There’s no doubting the sheer awe-inspiring talent of the voice of Frozen, Tony Award-winning Broadway veteran Idina Menzel.
She has a voice straight from the gods, one that combines fearsome power and delicate beauty, the sort of stage presence money cannot buy, and the kind of vibrant personality that has you believing you and she will be best friends forever, even if the only time you ever see her is on stage or via a television appearance.
That is a lot going on in her favour but is it enough to successfully carry off a Christmas album, a musical undertaking that demands not simply impressive amounts of talent and vibrant joie de vivre but the ability to capture and bottle that most elusive of commodities – Christmas-ness?
It’s not enough to be technically proficient when you’re recording and handing a Christmas album to the festive-loving masses; you have to also somehow infuse it with that magical sense of chestnuts roasting on an open fire, Currier and Ives scenes of rustic, heartwarming family bonhomie, snow falling gently to the ground outside, that intangible sense that you are in an otherworldly place known as an Idealised Christmas.
We all know deep down such a place doesn’t exist except in Hallmark movies, carol sing-a-longs and our own reality-escaping imaginations and yet we all want to be there, if only for the month of December, which is why it is incumbent on an artist recording an album of festive fare to make sure their recording conjures this sense of Yuletide bliss.
It’s an almost Sisyphean task granted but Idina Menzel is one of the lucky souls who somehow manages to pull it off, her album Holiday Wishes drawing us into this idealised place almost immediately with the dulcet tones of “Do You Hear What I Hear?”, one of the most evocative songs festive songs ever written, somewhat ironically by writer Noël Regney and composer Gloria Shayne, against the backdrop of the Cuban Missile Crisis.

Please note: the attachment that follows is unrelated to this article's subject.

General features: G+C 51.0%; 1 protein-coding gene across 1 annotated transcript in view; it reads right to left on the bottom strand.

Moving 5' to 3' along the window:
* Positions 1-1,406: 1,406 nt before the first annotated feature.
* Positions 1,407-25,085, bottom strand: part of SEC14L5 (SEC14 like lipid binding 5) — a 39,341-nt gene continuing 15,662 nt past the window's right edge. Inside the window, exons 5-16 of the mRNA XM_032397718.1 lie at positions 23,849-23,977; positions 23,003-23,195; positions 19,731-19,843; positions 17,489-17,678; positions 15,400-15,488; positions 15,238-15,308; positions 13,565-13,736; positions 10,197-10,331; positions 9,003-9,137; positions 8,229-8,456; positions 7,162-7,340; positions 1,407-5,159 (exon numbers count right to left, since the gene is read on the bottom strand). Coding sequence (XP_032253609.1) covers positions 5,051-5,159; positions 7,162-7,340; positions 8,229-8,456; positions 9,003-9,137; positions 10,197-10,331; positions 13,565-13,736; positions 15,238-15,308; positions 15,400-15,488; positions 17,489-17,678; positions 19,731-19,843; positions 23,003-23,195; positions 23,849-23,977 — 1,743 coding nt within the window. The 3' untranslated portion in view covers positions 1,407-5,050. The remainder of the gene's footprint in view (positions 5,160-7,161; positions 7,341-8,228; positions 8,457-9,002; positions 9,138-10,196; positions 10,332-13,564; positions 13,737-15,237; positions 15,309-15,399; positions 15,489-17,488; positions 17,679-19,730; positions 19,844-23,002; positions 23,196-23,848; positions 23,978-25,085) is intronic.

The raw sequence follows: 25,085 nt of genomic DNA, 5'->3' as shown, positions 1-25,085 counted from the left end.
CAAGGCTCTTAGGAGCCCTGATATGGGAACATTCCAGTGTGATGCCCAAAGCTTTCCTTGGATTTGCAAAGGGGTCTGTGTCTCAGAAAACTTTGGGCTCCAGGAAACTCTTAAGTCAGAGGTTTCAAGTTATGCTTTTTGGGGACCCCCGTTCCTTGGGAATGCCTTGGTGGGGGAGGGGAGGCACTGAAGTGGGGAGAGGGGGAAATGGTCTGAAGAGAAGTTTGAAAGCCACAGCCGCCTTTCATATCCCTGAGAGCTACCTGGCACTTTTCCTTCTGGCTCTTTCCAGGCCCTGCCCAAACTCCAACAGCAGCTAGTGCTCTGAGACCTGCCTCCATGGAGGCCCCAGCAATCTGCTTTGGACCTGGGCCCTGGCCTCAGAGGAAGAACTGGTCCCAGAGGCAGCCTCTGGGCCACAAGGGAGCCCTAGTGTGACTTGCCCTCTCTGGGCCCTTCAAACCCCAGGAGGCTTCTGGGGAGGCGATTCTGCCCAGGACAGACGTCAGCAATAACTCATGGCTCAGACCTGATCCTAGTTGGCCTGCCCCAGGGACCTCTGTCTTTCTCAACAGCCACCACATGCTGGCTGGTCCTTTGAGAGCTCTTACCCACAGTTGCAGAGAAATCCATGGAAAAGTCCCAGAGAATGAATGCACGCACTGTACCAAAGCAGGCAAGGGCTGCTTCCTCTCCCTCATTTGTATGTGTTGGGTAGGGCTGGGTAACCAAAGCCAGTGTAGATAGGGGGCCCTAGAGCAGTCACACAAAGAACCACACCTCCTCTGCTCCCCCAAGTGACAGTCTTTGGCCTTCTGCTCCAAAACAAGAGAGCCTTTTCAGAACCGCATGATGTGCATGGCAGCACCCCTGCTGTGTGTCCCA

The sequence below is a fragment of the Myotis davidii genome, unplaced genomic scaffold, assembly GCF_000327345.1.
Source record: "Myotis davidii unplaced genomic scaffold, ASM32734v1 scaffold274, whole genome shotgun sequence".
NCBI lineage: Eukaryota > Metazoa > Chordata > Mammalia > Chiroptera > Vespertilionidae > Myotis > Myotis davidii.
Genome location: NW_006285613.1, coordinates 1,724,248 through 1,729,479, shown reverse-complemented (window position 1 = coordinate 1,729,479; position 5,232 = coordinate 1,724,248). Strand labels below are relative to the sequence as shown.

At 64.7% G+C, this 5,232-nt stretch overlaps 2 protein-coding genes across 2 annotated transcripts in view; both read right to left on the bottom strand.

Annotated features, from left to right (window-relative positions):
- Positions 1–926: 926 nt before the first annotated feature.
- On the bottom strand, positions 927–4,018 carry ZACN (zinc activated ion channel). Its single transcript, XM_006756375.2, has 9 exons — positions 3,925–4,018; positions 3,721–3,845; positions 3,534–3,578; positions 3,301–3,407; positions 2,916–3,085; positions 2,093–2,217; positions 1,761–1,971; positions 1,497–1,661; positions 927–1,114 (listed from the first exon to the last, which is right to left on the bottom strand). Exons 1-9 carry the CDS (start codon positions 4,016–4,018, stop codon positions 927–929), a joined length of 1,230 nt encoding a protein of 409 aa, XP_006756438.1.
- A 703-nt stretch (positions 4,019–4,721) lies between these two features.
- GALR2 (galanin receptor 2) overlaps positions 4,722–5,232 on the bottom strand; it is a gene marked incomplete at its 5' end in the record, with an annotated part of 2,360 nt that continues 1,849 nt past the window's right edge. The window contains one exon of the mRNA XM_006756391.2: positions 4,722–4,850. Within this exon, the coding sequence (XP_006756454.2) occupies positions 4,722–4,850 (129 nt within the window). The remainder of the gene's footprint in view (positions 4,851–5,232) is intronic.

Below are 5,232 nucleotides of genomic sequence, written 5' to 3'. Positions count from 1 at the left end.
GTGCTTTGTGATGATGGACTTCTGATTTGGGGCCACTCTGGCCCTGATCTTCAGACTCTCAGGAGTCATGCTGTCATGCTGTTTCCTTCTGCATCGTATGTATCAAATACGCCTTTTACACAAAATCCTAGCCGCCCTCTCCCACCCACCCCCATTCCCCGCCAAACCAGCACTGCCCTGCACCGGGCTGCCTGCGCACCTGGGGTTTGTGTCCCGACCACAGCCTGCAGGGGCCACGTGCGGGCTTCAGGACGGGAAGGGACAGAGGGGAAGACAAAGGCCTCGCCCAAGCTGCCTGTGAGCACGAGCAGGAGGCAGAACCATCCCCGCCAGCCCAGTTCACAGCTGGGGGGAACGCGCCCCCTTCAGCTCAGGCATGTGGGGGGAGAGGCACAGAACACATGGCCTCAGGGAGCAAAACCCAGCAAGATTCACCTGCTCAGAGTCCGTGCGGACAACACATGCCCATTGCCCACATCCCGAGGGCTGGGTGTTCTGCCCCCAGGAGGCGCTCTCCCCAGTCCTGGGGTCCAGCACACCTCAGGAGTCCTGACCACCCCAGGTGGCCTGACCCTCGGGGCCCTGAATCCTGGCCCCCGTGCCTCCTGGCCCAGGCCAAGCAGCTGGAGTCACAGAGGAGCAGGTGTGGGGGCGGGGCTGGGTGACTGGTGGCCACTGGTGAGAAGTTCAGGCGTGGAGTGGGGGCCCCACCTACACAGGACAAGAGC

Written as a plea for peace, Menzel grants it the hushed, almost irreverent tone we have come to associate with the song, although at times, her bigger-than-Ben Hur vocals do threaten to swamp the song a little.
Mostly though she stays true to the spirit of the original, without being a slavish copier of versions past, a tribute to the effort both she and producer Walter Afanaseiff put into making the album sound as “Christmassy” as possible without simply evoking a thousand Christmas albums past (of which they would be painfully cognisant there would be no point).
Songs like “Silent Night”, “Baby It’s Cold Outside” (a duet with Michael Bublé) and “Have Yourself a Merry Little Christmas” all succeed in sounding just the way we like them and yet fresh and different all at the same time, thanks largely to Menzel’s gift for investing pretty much everything she sings both her distinctive musical personality but also with near raw-palpable emotion, the sense that this really matters to her, that these songs are coming from the heart.
It’s the mark of a truly great singer of course to not simply technically hit the notes but to give the songs a life all their own, and here Menzel succeeds admirably, as you would pretty much expect she would.
What may surprise some people is the effort given over to re-making songs like “White Christmas”, which is given a melancholic, dream-like quality that brings to the fore the deep longing in the lyrics, and modern classic “All I Want For Christmas Is You” (co-written by Afanasieff), a playful, jaunty air, the reflection she told TIME of her producer wanting to do something a little different to Mariah Carey’s justifiably iconic version:
“I was [nervous], actually, because I grew up listening to Mariah’s version. But the thing is, Walter Afanaseiff is my producer — he wrote that song with her. It was fun for me to say, ‘Let’s do your song.’ There was an arrangement he always had in his head that he didn’t do that he thought would be really cool.”
These two songs alone make it clear this was no paint-by-numbers recording by Menzel.
Capture the spirit of a perfectly-imagined Christmas yes, but don’t do it at the expense of some creativity too, seems to be the guiding principle at work throughout.
That Menzel has been able to both evoke that mystical sense of the ghost of Christmases Ideal and have some fun interpreting the songs her way makes Holiday Wishes one of those rare festive albums that warms the soul, delights the heart, and impresses with sheer boundless talent and creative zest.